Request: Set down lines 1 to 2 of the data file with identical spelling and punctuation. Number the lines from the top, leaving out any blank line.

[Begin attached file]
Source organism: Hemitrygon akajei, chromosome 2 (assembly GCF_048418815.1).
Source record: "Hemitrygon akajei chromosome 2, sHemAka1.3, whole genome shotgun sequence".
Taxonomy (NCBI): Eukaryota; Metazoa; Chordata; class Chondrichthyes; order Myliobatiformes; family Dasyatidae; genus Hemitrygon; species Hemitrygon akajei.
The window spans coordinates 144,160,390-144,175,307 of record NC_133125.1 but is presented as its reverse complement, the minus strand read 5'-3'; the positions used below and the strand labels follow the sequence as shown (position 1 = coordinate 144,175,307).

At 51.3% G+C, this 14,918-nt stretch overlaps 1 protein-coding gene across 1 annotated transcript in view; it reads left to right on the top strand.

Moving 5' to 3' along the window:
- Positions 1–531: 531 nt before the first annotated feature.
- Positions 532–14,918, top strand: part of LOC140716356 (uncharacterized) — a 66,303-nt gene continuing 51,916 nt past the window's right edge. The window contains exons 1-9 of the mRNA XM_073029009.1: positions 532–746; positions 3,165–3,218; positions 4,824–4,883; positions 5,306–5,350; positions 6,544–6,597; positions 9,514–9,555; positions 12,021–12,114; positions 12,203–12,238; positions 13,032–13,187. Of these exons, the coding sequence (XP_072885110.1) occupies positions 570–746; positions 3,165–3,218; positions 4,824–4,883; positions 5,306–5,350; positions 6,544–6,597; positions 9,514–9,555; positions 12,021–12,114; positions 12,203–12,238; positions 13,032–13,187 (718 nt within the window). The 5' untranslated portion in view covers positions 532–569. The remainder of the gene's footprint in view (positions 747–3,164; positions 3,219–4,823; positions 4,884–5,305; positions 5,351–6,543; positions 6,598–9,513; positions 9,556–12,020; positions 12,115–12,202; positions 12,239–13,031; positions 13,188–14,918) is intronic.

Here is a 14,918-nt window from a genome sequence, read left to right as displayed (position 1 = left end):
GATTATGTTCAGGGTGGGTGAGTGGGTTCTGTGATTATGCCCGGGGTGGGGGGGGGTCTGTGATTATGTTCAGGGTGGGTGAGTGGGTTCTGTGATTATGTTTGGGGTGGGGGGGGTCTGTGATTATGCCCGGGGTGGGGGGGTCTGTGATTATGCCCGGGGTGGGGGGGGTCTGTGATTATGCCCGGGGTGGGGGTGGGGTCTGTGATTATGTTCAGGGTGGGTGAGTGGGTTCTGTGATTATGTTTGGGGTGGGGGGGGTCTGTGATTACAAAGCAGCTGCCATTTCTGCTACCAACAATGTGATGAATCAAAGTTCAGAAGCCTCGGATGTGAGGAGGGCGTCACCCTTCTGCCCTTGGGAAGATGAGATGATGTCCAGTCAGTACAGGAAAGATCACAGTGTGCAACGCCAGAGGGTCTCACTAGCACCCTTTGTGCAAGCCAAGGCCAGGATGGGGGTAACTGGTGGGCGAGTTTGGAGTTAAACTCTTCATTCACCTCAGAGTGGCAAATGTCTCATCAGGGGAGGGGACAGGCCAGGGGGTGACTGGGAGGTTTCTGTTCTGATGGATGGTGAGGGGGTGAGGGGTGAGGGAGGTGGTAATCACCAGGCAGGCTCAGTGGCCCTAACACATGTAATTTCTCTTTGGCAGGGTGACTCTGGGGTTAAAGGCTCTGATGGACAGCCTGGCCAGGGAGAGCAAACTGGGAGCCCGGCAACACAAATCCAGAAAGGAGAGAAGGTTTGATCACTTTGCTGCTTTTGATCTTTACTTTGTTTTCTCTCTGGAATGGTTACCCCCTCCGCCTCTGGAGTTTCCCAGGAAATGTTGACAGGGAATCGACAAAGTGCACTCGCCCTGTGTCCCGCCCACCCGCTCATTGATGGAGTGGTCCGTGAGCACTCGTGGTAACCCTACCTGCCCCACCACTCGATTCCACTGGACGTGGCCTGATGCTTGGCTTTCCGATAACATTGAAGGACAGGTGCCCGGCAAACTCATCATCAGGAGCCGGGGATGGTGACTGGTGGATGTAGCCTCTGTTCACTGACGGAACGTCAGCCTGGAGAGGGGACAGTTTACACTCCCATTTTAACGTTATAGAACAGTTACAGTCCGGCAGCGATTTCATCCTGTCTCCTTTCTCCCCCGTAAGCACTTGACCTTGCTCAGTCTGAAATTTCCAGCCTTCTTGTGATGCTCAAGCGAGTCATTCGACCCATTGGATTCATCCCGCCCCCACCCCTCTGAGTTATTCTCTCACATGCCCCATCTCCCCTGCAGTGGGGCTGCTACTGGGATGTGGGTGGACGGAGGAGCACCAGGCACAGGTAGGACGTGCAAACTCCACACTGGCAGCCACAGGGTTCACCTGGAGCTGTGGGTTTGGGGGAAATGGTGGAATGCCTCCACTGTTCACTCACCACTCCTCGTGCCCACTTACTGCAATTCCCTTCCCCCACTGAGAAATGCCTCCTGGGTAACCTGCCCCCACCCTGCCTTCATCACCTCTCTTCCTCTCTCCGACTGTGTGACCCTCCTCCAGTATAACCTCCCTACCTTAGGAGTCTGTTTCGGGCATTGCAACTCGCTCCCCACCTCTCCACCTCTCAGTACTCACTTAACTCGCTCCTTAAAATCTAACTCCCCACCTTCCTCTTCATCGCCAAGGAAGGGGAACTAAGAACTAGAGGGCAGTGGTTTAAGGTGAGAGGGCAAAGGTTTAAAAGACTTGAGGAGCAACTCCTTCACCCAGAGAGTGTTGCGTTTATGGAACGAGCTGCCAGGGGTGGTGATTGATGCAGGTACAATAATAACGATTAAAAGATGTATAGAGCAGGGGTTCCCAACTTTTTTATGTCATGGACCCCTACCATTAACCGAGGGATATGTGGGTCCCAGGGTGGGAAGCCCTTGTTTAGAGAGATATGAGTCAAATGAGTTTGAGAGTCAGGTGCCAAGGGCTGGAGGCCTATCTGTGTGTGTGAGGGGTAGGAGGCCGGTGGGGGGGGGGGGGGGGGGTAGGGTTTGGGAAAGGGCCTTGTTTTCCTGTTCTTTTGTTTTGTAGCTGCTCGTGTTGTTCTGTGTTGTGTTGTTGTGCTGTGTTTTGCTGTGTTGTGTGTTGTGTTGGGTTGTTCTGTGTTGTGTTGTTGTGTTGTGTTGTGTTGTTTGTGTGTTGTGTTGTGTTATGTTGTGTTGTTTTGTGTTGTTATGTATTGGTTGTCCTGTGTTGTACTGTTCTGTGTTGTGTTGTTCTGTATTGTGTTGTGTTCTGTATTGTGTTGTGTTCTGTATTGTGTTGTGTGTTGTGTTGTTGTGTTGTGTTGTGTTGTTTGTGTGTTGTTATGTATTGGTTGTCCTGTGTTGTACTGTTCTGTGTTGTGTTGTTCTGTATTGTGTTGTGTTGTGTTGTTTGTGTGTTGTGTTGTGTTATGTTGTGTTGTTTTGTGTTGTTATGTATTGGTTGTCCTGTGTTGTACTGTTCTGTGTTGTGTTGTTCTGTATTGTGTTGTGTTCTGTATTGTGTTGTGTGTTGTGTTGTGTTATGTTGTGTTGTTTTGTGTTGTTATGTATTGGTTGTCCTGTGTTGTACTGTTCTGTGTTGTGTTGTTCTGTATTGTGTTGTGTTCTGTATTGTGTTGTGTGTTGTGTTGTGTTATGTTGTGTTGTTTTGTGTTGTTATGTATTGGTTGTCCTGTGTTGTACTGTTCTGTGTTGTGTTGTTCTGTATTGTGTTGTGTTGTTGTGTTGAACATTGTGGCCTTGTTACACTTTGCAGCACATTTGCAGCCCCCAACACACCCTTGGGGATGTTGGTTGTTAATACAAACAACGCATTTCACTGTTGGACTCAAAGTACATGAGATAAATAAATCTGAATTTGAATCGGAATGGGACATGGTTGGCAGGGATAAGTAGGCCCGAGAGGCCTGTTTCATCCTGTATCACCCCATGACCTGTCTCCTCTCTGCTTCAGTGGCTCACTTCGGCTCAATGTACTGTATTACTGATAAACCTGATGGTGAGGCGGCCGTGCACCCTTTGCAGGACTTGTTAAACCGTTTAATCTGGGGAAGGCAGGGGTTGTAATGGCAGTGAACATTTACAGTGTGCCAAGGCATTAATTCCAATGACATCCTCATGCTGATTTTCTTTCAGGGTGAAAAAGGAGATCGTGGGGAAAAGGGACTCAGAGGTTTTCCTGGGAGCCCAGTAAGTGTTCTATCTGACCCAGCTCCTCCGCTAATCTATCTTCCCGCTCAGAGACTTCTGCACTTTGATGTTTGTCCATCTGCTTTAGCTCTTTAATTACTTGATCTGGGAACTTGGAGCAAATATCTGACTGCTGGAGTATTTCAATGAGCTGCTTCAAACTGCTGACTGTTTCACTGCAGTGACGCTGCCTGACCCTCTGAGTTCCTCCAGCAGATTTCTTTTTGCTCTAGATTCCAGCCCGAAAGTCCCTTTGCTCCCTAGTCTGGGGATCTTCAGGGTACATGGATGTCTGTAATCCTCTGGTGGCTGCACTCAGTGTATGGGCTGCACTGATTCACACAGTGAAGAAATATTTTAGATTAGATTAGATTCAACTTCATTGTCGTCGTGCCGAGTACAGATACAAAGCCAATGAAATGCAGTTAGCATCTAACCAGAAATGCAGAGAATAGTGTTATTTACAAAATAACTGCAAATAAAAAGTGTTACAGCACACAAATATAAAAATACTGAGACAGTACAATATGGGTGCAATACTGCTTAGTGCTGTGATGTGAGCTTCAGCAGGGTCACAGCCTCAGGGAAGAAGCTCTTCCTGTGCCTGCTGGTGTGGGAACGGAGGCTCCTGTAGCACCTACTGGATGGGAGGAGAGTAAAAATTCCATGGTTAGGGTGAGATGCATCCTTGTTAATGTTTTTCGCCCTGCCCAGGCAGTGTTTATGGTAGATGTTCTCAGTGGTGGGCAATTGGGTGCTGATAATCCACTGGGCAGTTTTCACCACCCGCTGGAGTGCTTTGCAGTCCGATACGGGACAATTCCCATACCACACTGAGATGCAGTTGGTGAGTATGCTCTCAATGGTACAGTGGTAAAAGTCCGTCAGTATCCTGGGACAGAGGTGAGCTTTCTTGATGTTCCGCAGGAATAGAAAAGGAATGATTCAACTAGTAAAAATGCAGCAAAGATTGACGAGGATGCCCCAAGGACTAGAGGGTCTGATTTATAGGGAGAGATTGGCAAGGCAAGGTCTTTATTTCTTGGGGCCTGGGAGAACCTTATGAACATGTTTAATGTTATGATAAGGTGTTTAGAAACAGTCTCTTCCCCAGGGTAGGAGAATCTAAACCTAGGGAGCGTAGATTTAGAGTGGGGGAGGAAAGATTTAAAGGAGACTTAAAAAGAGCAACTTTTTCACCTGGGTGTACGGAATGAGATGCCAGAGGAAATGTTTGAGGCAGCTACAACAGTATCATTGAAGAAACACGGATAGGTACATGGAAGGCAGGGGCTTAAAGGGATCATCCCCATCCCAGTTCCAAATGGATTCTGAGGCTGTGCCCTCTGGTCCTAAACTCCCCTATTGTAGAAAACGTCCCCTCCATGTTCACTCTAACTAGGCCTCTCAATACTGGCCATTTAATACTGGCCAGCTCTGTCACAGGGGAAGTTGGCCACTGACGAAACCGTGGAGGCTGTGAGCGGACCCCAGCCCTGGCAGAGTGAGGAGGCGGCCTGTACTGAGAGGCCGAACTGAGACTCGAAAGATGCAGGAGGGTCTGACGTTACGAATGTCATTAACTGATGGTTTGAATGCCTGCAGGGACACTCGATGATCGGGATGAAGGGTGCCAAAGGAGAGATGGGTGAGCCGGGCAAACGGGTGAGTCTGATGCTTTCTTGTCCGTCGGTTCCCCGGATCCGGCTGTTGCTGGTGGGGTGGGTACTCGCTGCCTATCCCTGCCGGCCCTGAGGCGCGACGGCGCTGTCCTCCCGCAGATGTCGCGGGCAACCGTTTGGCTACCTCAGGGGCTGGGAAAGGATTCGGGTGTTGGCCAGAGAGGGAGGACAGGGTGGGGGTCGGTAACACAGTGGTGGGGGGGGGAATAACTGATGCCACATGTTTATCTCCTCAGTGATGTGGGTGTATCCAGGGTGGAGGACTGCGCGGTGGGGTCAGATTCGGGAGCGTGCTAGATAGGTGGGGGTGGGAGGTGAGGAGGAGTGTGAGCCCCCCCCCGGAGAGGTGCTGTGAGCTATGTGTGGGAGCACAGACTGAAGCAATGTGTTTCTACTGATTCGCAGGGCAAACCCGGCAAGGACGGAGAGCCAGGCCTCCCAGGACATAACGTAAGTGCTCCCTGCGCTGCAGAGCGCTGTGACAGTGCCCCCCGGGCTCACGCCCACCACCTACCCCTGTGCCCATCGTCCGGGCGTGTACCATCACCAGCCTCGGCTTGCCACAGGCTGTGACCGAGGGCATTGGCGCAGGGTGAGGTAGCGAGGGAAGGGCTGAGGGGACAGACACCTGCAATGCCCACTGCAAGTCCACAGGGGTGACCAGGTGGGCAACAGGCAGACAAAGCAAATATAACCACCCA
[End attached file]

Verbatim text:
Source organism: Hemitrygon akajei, chromosome 2 (assembly GCF_048418815.1).
Source record: "Hemitrygon akajei chromosome 2, sHemAka1.3, whole genome shotgun sequence".